Forestdale Drama Club Play

The Gatekeeper of the Emerald Castle checks to see who is at the door. Photo taken by Sophie LeBlanc.

Play production is a theater elective that virtually every MHS student is familiar with. They put on numerous productions per year and showcase talent equivalent to many years of expertise. One might wonder where these exceptional individuals get this experience. Small, low-budget productions staged in middle schools are the answer for many.

Forestdale, one of Malden’s many K-8 schools, presented The Wizard of Oz on Wednesday, May 5, 2022, a timeless story told through collaboration and hard work.

The school year was nearing an end, and Forestdale’s Class of ‘24 had yet to put on a play or musical. Ashley Bratsis, a math teacher, hastily coordinated auditions, rehearsals, costumes and set design with only a few months to spare. Students from all grades were working tirelessly to get this story on stage, and with little money to go off of, it was critical that everyone work cooperatively to bring this story to life.

Bratsis explained how, despite their challenges, “the students got creative and made a lot of things from scratch.”

When it came to the actual performance, the students did not disappoint in putting their own spin on the classic story. Instead of a standard narrator, Forestdale’s presentation featured six separate roles, each representing a different color of the rainbow. The narrators had an important part in moving the plot forward and keeping the audience informed of what was going on in each scene. Furthermore, the roles of Dorothy and Scarecrow were played by more than one actor. This kept the audience on their toes because the actors could change whenever anybody went backstage.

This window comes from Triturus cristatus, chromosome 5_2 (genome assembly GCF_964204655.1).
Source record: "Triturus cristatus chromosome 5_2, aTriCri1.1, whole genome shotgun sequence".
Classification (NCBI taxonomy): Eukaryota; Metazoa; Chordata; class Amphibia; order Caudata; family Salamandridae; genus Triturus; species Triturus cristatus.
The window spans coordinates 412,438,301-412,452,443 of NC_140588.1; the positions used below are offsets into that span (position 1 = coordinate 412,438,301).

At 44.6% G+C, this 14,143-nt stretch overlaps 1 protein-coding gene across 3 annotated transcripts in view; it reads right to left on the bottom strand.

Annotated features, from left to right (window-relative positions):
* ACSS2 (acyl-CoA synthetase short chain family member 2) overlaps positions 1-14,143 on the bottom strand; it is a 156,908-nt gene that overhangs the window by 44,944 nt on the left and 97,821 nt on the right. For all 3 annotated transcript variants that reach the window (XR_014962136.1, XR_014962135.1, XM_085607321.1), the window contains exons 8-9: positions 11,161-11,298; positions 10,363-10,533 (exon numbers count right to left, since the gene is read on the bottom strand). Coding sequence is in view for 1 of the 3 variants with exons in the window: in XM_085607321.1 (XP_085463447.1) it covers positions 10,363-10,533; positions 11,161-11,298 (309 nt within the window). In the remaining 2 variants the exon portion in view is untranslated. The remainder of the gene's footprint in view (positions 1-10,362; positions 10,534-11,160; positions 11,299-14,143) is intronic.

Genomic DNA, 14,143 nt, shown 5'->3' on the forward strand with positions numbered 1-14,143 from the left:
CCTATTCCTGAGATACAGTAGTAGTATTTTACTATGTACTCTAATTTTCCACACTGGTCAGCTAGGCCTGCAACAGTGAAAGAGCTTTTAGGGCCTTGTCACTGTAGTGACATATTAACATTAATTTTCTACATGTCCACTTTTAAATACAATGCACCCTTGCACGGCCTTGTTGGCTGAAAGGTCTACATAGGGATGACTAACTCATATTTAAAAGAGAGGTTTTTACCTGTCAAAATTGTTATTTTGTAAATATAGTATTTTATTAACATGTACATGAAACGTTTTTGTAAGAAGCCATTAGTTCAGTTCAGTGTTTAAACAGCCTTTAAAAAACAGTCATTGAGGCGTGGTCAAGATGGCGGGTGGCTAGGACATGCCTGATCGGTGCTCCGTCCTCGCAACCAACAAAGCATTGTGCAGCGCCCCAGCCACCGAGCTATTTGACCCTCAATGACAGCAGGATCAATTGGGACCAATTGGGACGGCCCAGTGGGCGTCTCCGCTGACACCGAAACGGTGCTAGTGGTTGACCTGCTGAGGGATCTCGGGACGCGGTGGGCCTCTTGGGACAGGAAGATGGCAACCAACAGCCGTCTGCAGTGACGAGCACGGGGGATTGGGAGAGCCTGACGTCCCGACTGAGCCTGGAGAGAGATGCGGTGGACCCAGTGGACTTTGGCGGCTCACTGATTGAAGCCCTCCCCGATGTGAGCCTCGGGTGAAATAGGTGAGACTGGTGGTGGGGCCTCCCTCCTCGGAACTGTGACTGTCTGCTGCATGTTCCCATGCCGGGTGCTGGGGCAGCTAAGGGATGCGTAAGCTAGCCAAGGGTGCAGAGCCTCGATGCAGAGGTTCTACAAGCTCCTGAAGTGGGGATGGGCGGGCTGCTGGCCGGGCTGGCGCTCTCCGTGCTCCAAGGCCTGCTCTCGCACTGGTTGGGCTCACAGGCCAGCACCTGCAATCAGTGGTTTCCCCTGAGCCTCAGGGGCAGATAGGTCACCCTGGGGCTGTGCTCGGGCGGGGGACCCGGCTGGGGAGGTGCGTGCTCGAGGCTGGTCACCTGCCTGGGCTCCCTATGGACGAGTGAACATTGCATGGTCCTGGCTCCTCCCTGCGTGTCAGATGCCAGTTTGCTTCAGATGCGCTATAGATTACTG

The overall atmosphere of the play was very lighthearted and fun, and you could tell that the entire cast felt like a family. If someone slipped up their lines or dropped their prop when they were not supposed to, nobody in the cast was afraid to laugh together. “Drama always brings smiles to the kids faces,” Bratsis elaborated. “It gives them something to look forward to.”

Peyton Gaudet, a 6th grader, was initially a stage manager, but when the original Tinman was unable to perform, they opted to take over the role. “I was nervous at first,” Gaudet admitted, “but after talking with friends, I decided to do it, and I’m glad I did.” They went on to mention how much fun they had in the role and how they aim to be involved in drama again in the future.

Bratsis shared the importance of these memories in school, saying that “they are not going to remember if they get an A on a test but they will remember the feeling of getting on stage and performing.”

Overall, The Wizard of Oz was not only a fun production to watch but also an opportunity for students to dip their toes in all elements of producing a play. That night, all of the actors and audience members left the Forestdale auditorium smiling, which is, arguably, the only factor that constitutes a “successful” play. In that case, The Wizard of Oz was as successful as a Broadway musical.

Dorothy faces the Wizard of Oz to ask to return to Kansas. Photo taken by Sophie LeBlanc.

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